The weight behind the 11 compositions of You Are Here is no weight at all. Gorn, Melick, and Davey provide space and quiet when needed but instinctively allow a measured amount of depth.

- Cheryl K. Symister-Masterson, jazz broadcaster at WXBC, 540 AM at Bard College - Chronogram

"Spiritually-driven, world-focused music"

Spiritually-driven, world-focused music that leans toward the inspirational territory is certainly not a new creative force in Jazz. Globetrotting presents its first work as a collective on You Are Here, with eleven group compositions woven in the textures of a global environment.
A gorgeous reflective piece, “Be, Hear, Now” commences the program in a moving fashion, with tinkling percussion shading an unfolding bass groove and Gorn’s mellow clarinet, a vibe also present on pieces like the hypnotic search of Karl Berger’s “Kafi” or the Davey feature, “Disembodied Souls” featuring the trio’s inner-dwelling perspective. Gorn’s array of flutes and his mastery at pulling each drop of emotion from the performances is quite gripping, with some of the standout tracks being the Asian-influenced “Boatman’s Song”, the glistening “Where Were You?” or the playful “Charakeshi.” A moving groove is never too far out of reach for the program, as the majority of these pieces take their heart from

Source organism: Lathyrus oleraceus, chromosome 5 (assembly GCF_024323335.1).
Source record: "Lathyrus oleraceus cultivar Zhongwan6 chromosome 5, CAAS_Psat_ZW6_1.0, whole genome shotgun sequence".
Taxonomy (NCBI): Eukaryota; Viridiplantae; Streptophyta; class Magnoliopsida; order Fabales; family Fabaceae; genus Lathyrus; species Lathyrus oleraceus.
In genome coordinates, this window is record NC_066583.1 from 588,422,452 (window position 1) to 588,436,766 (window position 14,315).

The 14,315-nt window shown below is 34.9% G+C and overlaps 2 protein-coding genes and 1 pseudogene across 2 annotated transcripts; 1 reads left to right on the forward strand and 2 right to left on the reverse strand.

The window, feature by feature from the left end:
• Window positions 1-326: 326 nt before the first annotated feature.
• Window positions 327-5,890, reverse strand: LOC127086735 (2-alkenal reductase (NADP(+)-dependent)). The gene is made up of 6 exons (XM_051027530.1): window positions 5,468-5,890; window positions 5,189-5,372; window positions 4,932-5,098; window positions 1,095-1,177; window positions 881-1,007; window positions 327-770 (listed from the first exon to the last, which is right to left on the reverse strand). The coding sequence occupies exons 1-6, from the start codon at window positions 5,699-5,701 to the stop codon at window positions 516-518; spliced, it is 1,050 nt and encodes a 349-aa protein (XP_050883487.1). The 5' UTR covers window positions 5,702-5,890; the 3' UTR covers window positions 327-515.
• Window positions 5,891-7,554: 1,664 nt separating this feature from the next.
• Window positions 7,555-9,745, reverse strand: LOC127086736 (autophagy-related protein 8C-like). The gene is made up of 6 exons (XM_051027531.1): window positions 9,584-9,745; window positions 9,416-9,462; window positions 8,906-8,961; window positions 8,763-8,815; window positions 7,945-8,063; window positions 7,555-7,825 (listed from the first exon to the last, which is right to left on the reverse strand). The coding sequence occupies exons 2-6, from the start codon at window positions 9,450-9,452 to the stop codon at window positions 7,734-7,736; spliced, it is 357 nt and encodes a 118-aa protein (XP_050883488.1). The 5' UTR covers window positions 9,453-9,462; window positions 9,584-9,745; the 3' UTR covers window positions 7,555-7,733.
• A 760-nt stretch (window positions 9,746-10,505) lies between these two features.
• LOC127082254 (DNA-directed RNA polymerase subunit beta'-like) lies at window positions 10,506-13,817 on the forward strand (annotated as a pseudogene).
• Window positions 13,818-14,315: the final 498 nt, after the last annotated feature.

Melick’s impressive percussionisms. A Latinized, reverbed-out flute excursion, “Fair Trade,” the snaky, Arabic-tinged “You Are Here,” or the closing trek of “There You Go,” a solid feature for Gorn’s soprano, Davey’s pliant bass and Melick’s hand drumming skills. But one thing is for sure, the guys know how to have fun, with the best sample of their joyous music-making coming on the clarinet bounce of “Big Blue,” with its rubbery bass and funky drum groove. A wonderful outing from musicians who frequently step outside comfortable boundaries in search of a greater meaning that offers listeners a window into a place where Jazz takes on wordly pastiches.
Jay Collins
- Cadence Magazine

"Unique musical sensibilities"